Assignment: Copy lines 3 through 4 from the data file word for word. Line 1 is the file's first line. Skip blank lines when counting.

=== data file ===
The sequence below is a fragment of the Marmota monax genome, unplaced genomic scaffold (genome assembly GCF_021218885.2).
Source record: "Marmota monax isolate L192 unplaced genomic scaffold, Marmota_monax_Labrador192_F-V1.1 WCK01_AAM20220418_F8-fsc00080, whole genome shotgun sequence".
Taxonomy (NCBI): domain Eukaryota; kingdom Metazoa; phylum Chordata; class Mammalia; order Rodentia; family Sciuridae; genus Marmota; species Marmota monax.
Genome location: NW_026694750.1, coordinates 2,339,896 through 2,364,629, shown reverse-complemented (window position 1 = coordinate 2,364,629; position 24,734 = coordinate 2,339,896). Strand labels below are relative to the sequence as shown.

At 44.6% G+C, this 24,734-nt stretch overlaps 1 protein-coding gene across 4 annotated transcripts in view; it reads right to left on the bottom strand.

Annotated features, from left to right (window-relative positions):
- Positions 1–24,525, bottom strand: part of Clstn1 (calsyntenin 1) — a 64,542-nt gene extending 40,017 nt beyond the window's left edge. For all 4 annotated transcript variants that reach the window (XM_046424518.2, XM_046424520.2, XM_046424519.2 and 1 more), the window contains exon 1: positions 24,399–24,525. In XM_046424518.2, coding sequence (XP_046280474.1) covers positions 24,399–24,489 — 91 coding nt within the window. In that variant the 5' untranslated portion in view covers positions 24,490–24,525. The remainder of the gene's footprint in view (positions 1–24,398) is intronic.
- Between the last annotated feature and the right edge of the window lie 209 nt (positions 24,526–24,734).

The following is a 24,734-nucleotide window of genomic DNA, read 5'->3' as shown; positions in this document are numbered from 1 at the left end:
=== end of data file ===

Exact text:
Taxonomy (NCBI): domain Eukaryota; kingdom Metazoa; phylum Chordata; class Mammalia; order Rodentia; family Sciuridae; genus Marmota; species Marmota monax.
Genome location: NW_026694750.1, coordinates 2,339,896 through 2,364,629, shown reverse-complemented (window position 1 = coordinate 2,364,629; position 24,734 = coordinate 2,339,896). Strand labels below are relative to the sequence as shown.